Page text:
"Uh-oh," I said.

He stared harder at me, his eyebrows raised. "Uh-oh? The man says'Uh-oh'? I describe what is quite possibly the most tenuous situation in the galaxy and that is all he has to say? Well, I suppose the prospect of a particularly nasty death at the hands of some lucky crew is nothing to the great and famous Jack Crow. The fact that I am being actively sought by every ship in Fleet, most of which have forgotten the damned Antwar in their eagerness to slice me apart, should be of at least passing interest, even to a man who moves stars… how did you so cleverly put it?…'Move stars the hell outta the way.' Even to such a superman, my situation should rate just a little goddamn more than uh-oh. Care to try again?"

I said nothing, wincing, in fact, at that quotation. I had said something like it at the time. But I was pretty well frayed at the edges and it infuriated me that that was the only thing I said that the Presswave people thought to broadcast. Show business.

"Nothing to add, eh?" continued Borglyn. "Very well. I suppose it was too much to ask to have you actually impressed with the gravity of the situation as it stands. So allow me, if you will, to try to bring it on home to you.

"I'm being hunted. I don't like it. I'm also running out of fuel and therefore running room. I don't like that. I will have fuel, Mr. Crow. I will obtain it. And, unless you wish me to rip you limb from limb and then stuff you bodily through an access tube, you will help me obtain it. Is that pretty clear so far?"

I nodded. It was clear all right.

"How nice. We're communicating. Now, as to the'how' of it; The only Cangren Power Cell available to one in my position is at some Fleet Scientific Colony which are, as you may know, completely self-sufficient fuelwise. My intention is to travel to one of these places, the remotest location available, for obvious reasons, and make Connection.

"Normally, of course, I could neither beg nor borrow such fuel for a mutinous craft. And the possibility that I could simply take what I want from a fully self-contained Project Complex is essentially nonexistent. As soon as I appeared overhead, they would simply button up the complex and that would be that. I doubt that even a fully loaded Coyote could pierce their defenses without totally annihilating the Can inside.

"So what to do? I will trick them, of course. Or, rather, you will trick them. You, Jack Crow, will make yourself known to the members of the Project. You will use your rather romantic notoriety to ingratiate yourself into the complex itself. And at the proper moment, you will render it defenseless from the inside. Is that clear, Mr. Crow? Are we still communicating?"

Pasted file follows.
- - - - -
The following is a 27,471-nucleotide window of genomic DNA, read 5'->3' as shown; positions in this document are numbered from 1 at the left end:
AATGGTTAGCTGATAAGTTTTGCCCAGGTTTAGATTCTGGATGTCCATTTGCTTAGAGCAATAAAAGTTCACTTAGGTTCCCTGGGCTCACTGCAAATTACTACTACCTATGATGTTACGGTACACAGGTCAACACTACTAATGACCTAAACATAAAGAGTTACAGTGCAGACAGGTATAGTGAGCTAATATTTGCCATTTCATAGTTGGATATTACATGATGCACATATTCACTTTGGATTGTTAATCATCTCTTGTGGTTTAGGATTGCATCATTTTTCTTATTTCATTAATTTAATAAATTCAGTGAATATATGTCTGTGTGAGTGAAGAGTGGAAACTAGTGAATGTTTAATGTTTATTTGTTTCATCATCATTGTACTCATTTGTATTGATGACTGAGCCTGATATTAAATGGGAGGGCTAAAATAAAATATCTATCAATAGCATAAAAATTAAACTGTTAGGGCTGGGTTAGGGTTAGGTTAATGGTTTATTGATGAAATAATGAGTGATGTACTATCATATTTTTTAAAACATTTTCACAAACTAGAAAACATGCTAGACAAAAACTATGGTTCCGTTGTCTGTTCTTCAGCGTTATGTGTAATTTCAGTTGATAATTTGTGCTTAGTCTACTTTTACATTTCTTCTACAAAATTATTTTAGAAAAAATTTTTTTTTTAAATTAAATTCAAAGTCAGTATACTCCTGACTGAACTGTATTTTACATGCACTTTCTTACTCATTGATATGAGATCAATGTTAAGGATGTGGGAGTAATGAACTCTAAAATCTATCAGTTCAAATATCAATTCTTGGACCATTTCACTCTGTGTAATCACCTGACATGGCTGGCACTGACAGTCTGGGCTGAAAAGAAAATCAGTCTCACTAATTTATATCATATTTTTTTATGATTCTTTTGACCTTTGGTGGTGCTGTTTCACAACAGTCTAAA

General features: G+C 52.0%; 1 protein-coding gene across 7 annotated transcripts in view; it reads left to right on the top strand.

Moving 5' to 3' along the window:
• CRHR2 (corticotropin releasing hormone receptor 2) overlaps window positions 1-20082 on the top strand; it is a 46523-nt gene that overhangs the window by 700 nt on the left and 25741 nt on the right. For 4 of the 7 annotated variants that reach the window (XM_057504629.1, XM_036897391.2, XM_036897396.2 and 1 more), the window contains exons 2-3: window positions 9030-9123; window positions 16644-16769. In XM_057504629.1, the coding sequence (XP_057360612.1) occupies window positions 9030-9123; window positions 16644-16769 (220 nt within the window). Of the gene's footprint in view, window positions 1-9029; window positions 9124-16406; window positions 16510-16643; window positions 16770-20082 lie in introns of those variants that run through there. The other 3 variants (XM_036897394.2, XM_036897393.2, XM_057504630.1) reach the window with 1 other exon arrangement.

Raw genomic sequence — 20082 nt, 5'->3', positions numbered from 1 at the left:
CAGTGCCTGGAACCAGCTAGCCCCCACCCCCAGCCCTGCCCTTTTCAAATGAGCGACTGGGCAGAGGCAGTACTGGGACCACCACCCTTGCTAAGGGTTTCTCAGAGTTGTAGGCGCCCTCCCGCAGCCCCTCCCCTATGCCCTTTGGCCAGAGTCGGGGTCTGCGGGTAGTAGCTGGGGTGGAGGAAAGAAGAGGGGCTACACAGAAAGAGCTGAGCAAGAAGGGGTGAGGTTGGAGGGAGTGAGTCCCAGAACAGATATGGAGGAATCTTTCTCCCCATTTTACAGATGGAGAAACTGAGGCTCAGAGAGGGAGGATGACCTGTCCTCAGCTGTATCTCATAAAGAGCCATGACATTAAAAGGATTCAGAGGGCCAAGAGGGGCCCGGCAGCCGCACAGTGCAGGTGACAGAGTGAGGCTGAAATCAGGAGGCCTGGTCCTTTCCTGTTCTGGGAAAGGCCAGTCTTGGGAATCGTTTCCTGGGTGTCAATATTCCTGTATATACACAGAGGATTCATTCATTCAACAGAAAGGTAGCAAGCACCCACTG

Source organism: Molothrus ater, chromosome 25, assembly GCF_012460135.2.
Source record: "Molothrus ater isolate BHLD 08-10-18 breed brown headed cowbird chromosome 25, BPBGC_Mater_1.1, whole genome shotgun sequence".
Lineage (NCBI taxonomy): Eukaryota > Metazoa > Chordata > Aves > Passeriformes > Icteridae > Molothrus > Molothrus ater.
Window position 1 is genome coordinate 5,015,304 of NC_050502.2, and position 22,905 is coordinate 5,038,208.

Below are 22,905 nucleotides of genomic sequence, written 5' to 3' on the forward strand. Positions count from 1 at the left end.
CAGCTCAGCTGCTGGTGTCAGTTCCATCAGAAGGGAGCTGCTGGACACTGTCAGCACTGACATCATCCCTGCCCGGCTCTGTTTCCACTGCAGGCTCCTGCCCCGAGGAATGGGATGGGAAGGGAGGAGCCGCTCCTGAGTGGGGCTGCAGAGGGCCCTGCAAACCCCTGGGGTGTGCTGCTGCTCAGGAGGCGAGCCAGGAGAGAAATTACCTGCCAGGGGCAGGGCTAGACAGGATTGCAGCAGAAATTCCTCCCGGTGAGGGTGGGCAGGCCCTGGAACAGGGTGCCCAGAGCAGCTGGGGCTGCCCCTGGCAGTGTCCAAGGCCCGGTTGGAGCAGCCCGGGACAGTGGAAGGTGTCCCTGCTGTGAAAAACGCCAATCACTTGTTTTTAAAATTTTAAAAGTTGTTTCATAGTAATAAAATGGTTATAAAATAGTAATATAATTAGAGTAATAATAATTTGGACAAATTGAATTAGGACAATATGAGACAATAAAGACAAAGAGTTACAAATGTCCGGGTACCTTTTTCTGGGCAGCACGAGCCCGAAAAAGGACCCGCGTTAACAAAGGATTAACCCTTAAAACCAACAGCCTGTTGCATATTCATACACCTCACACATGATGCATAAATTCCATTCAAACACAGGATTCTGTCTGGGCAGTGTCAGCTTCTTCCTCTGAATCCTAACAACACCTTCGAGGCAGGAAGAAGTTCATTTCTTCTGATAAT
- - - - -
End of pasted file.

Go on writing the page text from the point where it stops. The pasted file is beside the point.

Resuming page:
"Wonderful. Now what, you might ask, is in it for you? What indeed, besides a grateful lack of excruciating pain, is your prize? Simple. I have an eight-man Sledcraft waiting for me in a safe place. If you do as I say, exactly as I say, you may have it. It will be yours, Mr. Crow, to wander about with as you will. There will also be an appropriate amount of credits logged into its banks directly from the treasury of this ship. I've checked the banks aboard, and it's quite a hefty sum. And if I can't make use of it, there's no reason why you should not.

"So, there is the proposition, famous and great Jack Crow. What shall it be?"

He was kidding, of course. Who really needs to choose between being rich and being dead? Between being anything and being dead?

"I've given your proposal considerable thought," I began.

"Good, good," he replied, nodding.

"And I've decided to join your little team."

"I'm so glad."

"Here's to the partnership," I said, lifting my brandy glass high.

"Oh, we can do better than that," he said with an uneasy smile.

More quickly than I would have thought possible, he was up out of his seat and around to my side of the desk. He held the flask in one hand. With an elaborate flourish he filled my glass to the brim. Then beckoning me to rise, he touched his glass to mine and gestured for me to toss it off in one gulp.

I took a deep breath, placed it to my lips and drank. It burned in my throat and in my mouth and after a few seconds, in my stomach as well. But I was determined to give as good as I got. I closed my eyes to cap the streaming tears and continued to swallow.

And then I couldn't anymore. I couldn't drink, couldn't swallow, couldn't breathe. My throat was clamped tight by a monstrous rock-hewn vise that deflated my windpipe in an instant. In the next instant I was rising slowly into the air where I'simply hung. I opened bulging eyes and stared at the dead eyes of Borglyn.